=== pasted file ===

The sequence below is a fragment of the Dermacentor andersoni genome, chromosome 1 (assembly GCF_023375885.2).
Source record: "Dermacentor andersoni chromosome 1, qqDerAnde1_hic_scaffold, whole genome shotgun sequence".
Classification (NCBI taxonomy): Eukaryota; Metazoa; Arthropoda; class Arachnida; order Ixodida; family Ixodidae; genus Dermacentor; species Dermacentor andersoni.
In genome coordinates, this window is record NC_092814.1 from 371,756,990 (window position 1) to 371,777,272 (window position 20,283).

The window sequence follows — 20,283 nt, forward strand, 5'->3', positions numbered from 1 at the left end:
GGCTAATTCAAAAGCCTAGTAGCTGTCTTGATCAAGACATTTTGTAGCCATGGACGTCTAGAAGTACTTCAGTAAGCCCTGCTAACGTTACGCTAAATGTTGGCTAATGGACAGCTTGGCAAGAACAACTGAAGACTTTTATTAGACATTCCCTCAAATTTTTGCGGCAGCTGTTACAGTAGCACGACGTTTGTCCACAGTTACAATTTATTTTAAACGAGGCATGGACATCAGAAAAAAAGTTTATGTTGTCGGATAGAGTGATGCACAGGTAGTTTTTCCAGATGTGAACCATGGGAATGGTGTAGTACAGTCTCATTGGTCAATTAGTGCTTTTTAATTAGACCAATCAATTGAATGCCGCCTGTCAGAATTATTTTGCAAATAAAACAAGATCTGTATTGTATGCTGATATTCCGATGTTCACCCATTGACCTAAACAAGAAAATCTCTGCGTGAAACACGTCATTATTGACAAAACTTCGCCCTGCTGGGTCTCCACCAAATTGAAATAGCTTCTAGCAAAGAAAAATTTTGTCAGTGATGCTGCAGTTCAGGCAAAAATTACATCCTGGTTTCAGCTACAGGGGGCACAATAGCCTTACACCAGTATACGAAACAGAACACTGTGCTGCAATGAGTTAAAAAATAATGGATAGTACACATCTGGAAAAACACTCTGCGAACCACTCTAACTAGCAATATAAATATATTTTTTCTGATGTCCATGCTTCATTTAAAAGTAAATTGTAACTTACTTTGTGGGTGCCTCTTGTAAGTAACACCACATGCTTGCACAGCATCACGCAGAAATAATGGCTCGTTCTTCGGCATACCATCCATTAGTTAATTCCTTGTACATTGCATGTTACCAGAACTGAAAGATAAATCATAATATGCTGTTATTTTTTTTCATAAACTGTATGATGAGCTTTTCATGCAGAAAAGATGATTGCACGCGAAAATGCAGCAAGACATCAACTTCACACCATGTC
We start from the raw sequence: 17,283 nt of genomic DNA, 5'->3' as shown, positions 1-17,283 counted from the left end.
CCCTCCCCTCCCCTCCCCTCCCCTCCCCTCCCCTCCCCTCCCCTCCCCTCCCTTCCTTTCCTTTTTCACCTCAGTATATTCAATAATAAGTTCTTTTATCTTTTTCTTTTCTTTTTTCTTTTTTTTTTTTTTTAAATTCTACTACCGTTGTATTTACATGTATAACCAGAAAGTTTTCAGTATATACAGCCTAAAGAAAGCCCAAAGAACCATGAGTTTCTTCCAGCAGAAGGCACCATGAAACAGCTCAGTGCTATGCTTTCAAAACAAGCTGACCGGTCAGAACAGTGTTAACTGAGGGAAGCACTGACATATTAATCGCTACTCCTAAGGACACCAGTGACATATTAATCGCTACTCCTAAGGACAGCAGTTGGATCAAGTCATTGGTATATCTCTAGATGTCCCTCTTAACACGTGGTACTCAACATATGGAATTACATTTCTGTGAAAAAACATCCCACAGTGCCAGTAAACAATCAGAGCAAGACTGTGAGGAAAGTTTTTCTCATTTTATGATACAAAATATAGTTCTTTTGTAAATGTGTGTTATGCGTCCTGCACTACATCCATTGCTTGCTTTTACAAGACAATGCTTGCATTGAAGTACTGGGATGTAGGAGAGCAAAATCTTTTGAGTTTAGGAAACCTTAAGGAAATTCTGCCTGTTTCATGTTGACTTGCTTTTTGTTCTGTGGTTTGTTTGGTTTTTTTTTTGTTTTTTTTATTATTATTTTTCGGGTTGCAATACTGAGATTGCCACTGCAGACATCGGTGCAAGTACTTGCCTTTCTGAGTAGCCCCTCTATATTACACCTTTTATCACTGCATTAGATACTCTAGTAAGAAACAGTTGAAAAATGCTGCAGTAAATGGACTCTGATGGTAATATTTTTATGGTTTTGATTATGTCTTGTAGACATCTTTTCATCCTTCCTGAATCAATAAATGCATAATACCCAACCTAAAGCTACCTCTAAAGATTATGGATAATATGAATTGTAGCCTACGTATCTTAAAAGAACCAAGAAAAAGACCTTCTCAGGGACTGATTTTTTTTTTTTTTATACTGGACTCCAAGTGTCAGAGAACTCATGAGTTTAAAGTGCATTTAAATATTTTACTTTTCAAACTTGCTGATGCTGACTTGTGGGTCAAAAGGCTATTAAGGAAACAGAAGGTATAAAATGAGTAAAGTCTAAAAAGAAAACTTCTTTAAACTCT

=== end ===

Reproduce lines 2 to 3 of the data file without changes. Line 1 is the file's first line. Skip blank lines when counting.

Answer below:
Source record: "Dermacentor andersoni chromosome 1, qqDerAnde1_hic_scaffold, whole genome shotgun sequence".
Classification (NCBI taxonomy): Eukaryota; Metazoa; Arthropoda; class Arachnida; order Ixodida; family Ixodidae; genus Dermacentor; species Dermacentor andersoni.